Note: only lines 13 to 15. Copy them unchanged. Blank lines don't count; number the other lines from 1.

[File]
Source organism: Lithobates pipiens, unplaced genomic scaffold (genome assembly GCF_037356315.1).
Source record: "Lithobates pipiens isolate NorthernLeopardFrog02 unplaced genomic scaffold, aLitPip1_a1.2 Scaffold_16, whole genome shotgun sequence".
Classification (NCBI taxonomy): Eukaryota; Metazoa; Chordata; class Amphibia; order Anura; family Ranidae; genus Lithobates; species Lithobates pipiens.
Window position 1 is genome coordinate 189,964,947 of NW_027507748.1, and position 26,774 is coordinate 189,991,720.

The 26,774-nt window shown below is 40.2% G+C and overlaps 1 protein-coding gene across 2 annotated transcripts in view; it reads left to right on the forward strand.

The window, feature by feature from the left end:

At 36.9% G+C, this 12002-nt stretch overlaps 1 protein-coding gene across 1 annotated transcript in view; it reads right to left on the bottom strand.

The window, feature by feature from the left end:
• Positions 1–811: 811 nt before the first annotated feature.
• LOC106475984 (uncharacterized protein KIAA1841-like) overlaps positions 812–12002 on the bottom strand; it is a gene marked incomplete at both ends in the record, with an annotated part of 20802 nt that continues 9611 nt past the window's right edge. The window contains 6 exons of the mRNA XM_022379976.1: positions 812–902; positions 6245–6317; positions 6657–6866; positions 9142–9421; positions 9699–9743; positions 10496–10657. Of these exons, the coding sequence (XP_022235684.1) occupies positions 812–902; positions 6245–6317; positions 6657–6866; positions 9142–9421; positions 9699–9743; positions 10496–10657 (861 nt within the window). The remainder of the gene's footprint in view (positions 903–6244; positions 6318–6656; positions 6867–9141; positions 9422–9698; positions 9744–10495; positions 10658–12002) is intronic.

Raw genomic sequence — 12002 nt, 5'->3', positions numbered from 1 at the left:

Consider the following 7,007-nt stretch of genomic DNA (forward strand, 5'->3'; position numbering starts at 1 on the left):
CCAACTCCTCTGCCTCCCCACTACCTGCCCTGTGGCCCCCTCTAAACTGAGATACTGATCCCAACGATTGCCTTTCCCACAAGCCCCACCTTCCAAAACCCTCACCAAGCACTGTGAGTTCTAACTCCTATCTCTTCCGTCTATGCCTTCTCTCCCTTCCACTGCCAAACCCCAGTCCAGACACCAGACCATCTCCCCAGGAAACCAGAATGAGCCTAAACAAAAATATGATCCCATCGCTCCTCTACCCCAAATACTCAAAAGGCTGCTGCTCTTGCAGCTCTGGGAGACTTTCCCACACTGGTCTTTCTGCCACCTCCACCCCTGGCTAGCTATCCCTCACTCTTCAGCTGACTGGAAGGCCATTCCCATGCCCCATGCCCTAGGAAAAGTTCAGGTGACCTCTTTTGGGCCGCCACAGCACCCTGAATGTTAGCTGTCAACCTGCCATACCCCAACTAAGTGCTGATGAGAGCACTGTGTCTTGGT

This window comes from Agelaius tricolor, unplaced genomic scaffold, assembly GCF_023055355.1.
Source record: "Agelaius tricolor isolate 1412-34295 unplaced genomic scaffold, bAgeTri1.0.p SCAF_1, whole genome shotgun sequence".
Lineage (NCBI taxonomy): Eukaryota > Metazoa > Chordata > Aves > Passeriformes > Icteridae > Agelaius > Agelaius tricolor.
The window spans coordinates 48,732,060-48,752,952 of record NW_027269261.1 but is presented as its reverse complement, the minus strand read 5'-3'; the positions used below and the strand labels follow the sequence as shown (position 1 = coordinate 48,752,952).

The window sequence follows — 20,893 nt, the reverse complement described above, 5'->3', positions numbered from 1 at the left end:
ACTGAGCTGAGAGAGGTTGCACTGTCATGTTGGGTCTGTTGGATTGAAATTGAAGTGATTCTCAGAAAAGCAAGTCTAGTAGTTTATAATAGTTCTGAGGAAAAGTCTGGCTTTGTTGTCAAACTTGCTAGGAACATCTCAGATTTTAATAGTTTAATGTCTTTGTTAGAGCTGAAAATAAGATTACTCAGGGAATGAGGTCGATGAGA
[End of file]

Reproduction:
CCAACTCCTCTGCCTCCCCACTACCTGCCCTGTGGCCCCCTCTAAACTGAGATACTGATCCCAACGATTGCCTTTCCCACAAGCCCCACCTTCCAAAACCCTCACCAAGCACTGTGAGTTCTAACTCCTATCTCTTCCGTCTATGCCTTCTCTCCCTTCCACTGCCAAACCCCAGTCCAGACACCAGACCATCTCCCCAGGAAACCAGAATGAGCCTAAACAAAAATATGATCCCATCGCTCCTCTACCCCAAATACTCAAAAGGCTGCTGCTCTTGCAGCTCTGGGAGACTTTCCCACACTGGTCTTTCTGCCACCTCCACCCCTGGCTAGCTATCCCTCACTCTTCAGCTGACTGGAAGGCCATTCCCATGCCCCATGCCCTAGGAAAAGTTCAGGTGACCTCTTTTGGGCCGCCACAGCACCCTGAATGTTAGCTGTCAACCTGCCATACCCCAACTAAGTGCTGATGAGAGCACTGTGTCTTGGT

This window comes from Agelaius tricolor, unplaced genomic scaffold, assembly GCF_023055355.1.
Source record: "Agelaius tricolor isolate 1412-34295 unplaced genomic scaffold, bAgeTri1.0.p SCAF_1, whole genome shotgun sequence".